The Novel Behind a Turkish Controversy
ROBERT SIEGEL, host:
Last year, a Turkish court charged novelist Elif Shafak with denigrating Turkishness. The reason, a remark about the Armenian genocide made by one of the characters in her novel "The Bastard of Istanbul." Eventually, the charges were dropped.
Now, the novel is about to come out in an English language version written by the author herself.
Here's our reviewer Alan Cheuse.
ALAN CHEUSE: The story straddles two worlds, that of modern Istanbul and contemporary America, and two families and two visions of history and reality. In Istanbul, we meet the Kazanci clan. This family is made up almost completely of women, including a bunch of sisters, a grandmother, Asya, the bastard of the book's title, who's the illegitimate child of one of the sisters, and an unnamed and until almost the novel's end unknown father.
In Tucson resides the beautiful Armanoush, otherwise known as Aimee, and her American mother whose current husband is a Turkish engineer who happens to be the last surviving male of the Kazanci clan. Aimee's father is an Armenian man whose family escaped the Turkish genocide against the country's Armenian Christian citizens and now lives in San Francisco. It's Aimee's father who in a conversation refers to that national violence whose mention recently got this book called into a Turkish court.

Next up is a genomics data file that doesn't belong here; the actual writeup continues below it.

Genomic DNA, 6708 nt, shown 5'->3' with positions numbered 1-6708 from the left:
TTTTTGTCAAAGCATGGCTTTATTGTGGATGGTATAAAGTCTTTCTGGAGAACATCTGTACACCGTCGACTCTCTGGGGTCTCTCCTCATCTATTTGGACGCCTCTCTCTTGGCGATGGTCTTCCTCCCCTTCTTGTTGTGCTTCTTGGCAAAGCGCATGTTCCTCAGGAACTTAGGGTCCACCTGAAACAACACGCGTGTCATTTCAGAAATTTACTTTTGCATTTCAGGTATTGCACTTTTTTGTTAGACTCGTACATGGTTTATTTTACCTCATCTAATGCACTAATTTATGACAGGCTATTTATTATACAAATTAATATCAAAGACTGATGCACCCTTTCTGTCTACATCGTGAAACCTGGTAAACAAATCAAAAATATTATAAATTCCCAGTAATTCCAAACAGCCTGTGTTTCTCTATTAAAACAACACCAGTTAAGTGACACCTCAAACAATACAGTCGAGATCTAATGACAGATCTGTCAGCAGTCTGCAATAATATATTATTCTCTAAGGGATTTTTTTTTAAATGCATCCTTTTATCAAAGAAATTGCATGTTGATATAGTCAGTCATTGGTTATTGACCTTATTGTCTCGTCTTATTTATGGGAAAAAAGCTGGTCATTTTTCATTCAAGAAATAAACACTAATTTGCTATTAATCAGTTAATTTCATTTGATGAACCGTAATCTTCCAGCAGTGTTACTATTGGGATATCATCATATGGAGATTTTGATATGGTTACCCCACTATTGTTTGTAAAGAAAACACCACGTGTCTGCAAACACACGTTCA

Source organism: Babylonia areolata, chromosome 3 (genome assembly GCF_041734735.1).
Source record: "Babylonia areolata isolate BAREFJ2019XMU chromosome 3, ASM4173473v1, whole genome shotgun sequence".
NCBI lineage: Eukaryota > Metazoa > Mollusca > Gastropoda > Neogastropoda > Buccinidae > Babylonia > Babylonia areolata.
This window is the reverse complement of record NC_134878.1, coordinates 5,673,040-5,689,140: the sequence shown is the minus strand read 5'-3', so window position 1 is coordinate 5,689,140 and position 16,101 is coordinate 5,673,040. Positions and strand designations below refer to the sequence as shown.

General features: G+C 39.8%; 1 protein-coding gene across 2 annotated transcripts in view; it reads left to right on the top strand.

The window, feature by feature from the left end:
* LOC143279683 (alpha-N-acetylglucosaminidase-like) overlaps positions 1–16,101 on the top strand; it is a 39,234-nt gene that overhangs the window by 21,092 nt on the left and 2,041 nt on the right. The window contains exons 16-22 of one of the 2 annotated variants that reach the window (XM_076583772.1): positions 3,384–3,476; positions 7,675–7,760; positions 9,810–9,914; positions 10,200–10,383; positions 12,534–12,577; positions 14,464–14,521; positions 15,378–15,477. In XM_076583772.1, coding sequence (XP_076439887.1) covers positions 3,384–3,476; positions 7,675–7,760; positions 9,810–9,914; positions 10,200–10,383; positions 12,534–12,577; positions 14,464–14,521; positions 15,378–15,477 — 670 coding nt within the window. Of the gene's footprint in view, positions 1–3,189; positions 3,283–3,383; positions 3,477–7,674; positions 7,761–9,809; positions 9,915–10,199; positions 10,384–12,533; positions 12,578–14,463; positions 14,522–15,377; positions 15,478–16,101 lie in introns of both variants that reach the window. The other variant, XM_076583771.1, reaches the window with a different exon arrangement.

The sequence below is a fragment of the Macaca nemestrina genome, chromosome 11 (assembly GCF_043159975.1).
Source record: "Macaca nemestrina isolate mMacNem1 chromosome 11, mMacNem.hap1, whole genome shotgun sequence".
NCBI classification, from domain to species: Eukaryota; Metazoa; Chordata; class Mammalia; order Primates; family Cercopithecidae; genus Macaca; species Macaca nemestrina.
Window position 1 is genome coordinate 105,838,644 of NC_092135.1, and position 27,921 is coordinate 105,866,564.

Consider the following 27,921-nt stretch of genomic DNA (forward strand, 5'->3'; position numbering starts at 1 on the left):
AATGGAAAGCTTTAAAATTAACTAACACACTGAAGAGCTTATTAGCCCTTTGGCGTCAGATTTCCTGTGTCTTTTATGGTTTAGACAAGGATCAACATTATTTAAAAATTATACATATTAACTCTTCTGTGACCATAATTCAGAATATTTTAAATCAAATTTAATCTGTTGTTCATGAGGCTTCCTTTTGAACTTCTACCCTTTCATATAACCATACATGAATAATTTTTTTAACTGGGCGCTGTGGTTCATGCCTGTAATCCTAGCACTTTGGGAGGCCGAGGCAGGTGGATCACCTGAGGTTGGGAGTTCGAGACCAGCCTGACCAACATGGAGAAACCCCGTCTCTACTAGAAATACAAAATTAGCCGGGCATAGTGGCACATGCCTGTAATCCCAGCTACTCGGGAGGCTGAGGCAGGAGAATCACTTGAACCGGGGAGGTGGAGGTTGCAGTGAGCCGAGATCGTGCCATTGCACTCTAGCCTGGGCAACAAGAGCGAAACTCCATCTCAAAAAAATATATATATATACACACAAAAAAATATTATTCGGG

But it is as much family history as national history that drives this vital and entertaining novel with powerful and idiosyncratic characters and vibrant language that drives the characters. The book overflows with hilarity and anger, with anguish and redemption. Food and food and more food gets heaped up on the Kazanci table, as does love and hope and despair and dreams and life, as well.
One of the sisters finds her truth in Tarot cards and communicates with a couple of genies who live on her shoulders, while another, runs a successful tattoo parlor. And, Asya, the bastard, finds affection amidst the group of westernize intellectuals at an Istanbul café called the Kondura(ph). And for young and beautiful and questing Aimee, she finds herself addicted to novels.
Novels were dangerous we hear. Before you knew it, you could be so carried away that you could lose touch with reality. That's what happened to me as soon as I began reading this deep and delightful novel. It carried me away, and reality was a little different when I returned.
SIEGEL: The book is "The Bastard of Istanbul" by Elif Shafak. Our reviewer, Alan Cheuse, teaches writing at George Mason University in Fairfax, Virginia.
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